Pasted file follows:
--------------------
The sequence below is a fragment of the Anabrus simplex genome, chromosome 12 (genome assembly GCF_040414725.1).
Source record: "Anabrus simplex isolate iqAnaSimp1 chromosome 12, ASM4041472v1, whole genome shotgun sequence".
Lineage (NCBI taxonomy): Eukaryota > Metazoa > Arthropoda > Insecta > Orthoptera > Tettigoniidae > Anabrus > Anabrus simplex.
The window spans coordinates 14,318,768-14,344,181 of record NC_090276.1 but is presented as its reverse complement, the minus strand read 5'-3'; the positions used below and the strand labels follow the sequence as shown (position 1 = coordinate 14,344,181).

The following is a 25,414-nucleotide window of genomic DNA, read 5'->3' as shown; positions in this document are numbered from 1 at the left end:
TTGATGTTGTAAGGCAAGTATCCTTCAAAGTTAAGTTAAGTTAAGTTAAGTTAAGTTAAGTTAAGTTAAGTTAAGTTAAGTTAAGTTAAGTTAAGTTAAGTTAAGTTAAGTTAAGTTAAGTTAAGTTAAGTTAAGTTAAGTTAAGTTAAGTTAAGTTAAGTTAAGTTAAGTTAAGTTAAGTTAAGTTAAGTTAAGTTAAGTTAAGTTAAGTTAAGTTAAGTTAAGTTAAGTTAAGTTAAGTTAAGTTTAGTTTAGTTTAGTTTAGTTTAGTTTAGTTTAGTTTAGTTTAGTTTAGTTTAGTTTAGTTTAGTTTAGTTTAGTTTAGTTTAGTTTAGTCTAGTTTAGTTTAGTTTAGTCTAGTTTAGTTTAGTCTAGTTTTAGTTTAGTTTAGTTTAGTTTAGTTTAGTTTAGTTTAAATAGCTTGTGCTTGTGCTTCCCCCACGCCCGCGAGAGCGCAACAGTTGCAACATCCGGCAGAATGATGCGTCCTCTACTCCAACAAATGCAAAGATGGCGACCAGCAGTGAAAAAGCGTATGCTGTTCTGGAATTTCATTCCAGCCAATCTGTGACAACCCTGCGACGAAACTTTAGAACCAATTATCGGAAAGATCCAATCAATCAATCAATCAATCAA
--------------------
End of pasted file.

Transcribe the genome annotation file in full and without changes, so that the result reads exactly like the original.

The sequence below is a fragment of the Anabrus simplex genome, chromosome 12 (genome assembly GCF_040414725.1).
Source record: "Anabrus simplex isolate iqAnaSimp1 chromosome 12, ASM4041472v1, whole genome shotgun sequence".
Lineage (NCBI taxonomy): Eukaryota > Metazoa > Arthropoda > Insecta > Orthoptera > Tettigoniidae > Anabrus > Anabrus simplex.
The window spans coordinates 14,318,768-14,344,181 of record NC_090276.1 but is presented as its reverse complement, the minus strand read 5'-3'; the positions used below and the strand labels follow the sequence as shown (position 1 = coordinate 14,344,181).

The following is a 25,414-nucleotide window of genomic DNA, read 5'->3' as shown; positions in this document are numbered from 1 at the left end:
TTGATGTTGTAAGGCAAGTATCCTTCAAAGTTAAGTTAAGTTAAGTTAAGTTAAGTTAAGTTAAGTTAAGTTAAGTTAAGTTAAGTTAAGTTAAGTTAAGTTAAGTTAAGTTAAGTTAAGTTAAGTTAAGTTAAGTTAAGTTAAGTTAAGTTAAGTTAAGTTAAGTTAAGTTAAGTTAAGTTAAGTTAAGTTAAGTTAAGTTAAGTTAAGTTAAGTTAAGTTAAGTTAAGTTAAGTTAAGTTAAGTTTAGTTTAGTTTAGTTTAGTTTAGTTTAGTTTAGTTTAGTTTAGTTTAGTTTAGTTTAGTTTAGTTTAGTTTAGTTTAGTTTAGTTTAGTCTAGTTTAGTTTAGTTTAGTCTAGTTTAGTTTAGTCTAGTTTTAGTTTAGTTTAGTTTAGTTTAGTTTAGTTTAGTTTAAATAGCTTGTGCTTGTGCTTCCCCCACGCCCGCGAGAGCGCAACAGTTGCAACATCCGGCAGAATGATGCGTCCTCTACTCCAACAAATGCAAAGATGGCGACCAGCAGTGAAAAAGCGTATGCTGTTCTGGAATTTCATTCCAGCCAATCTGTGACAACCCTGCGACGAAACTTTAGAACCAATTATCGGAAAGATCCAATCAATCAATCAATCAATCAA